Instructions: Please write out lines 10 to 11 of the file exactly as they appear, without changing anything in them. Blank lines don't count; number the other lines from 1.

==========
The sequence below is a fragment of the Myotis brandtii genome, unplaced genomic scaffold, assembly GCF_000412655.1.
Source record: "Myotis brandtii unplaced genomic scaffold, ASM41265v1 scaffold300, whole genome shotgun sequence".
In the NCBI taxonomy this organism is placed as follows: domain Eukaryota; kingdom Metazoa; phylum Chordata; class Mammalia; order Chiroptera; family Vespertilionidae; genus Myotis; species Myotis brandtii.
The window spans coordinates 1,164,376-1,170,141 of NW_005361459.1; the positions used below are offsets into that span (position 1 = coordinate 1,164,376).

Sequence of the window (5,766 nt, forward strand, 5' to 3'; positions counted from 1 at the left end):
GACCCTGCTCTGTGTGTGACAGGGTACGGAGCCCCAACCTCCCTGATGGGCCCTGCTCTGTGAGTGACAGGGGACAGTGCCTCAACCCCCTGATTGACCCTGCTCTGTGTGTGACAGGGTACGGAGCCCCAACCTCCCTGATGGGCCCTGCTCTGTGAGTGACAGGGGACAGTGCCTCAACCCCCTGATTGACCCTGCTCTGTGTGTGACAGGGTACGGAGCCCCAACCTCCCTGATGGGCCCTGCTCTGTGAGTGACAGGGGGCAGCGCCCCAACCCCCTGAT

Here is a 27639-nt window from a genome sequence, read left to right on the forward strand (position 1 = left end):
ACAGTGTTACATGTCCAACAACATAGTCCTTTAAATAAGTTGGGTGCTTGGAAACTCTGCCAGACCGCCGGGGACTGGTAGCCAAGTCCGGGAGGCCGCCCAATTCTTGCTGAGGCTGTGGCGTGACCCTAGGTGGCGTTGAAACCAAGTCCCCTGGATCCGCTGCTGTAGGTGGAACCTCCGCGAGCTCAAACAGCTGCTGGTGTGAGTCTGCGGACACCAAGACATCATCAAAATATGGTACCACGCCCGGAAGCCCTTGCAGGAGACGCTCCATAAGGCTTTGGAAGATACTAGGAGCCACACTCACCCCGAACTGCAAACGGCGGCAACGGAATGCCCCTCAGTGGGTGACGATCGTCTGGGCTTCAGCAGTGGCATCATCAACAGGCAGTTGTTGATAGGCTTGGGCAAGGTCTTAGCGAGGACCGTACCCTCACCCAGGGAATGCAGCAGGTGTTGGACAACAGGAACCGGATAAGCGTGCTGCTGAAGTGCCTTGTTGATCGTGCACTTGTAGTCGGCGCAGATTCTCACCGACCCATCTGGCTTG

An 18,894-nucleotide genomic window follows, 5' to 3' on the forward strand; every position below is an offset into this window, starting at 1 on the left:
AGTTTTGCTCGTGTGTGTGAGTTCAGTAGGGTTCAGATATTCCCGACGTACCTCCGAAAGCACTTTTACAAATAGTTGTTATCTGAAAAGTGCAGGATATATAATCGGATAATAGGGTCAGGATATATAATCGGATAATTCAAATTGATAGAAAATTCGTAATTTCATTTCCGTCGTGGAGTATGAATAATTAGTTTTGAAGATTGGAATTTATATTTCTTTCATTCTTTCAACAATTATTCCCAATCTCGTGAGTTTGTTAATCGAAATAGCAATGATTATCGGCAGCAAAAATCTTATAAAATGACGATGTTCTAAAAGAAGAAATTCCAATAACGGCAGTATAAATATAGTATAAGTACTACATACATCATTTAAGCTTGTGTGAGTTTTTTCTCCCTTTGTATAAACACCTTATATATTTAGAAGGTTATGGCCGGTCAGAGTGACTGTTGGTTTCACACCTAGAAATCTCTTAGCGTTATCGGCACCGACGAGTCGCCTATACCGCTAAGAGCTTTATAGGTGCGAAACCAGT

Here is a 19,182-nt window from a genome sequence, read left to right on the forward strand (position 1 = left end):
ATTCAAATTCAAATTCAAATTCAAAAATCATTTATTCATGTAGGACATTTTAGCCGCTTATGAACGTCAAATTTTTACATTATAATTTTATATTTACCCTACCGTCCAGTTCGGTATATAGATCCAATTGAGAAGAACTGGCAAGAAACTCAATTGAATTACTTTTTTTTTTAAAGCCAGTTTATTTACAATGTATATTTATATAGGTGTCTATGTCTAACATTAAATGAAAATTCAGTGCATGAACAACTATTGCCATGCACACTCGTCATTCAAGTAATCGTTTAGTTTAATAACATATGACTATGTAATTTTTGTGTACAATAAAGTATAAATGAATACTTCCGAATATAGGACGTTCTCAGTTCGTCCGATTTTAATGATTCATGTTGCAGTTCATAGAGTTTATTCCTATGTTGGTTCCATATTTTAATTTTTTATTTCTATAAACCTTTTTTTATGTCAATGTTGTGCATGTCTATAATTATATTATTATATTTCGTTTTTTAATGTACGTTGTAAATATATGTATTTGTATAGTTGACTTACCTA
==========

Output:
AGTTTTGCTCGTGTGTGTGAGTTCAGTAGGGTTCAGATATTCCCGACGTACCTCCGAAAGCACTTTTACAAATAGTTGTTATCTGAAAAGTGCAGGATATATAATCGGATAATAGGGTCAGGATATATAATCGGATAATTCAAATTGATAGAAAATTCGTAATTTCATTTCCGTCGTGGAGTATGAATAATTAGTTTTGAAGATTGGAATTTATATTTCTTTCATTCTTTCAACAATTATTCCCAATCTCGTGAGTTTGTTAATCGAAATAGCAATGATTATCGGCAGCAAAAATCTTATAAAATGACGATGTTCTAAAAGAAGAAATTCCAATAACGGCAGTATAAATATAGTATAAGTACTACATACATCATTTAAGCTTGTGTGAGTTTTTTCTCCCTTTGTATAAACACCTTATATATTTAGAAGGTTATGGCCGGTCAGAGTGACTGTTGGTTTCACACCTAGAAATCTCTTAGCGTTATCGGCACCGACGAGTCGCCTATACCGCTAAGAGCTTTATAGGTGCGAAACCAGT

Here is a 19,182-nt window from a genome sequence, read left to right on the forward strand (position 1 = left end):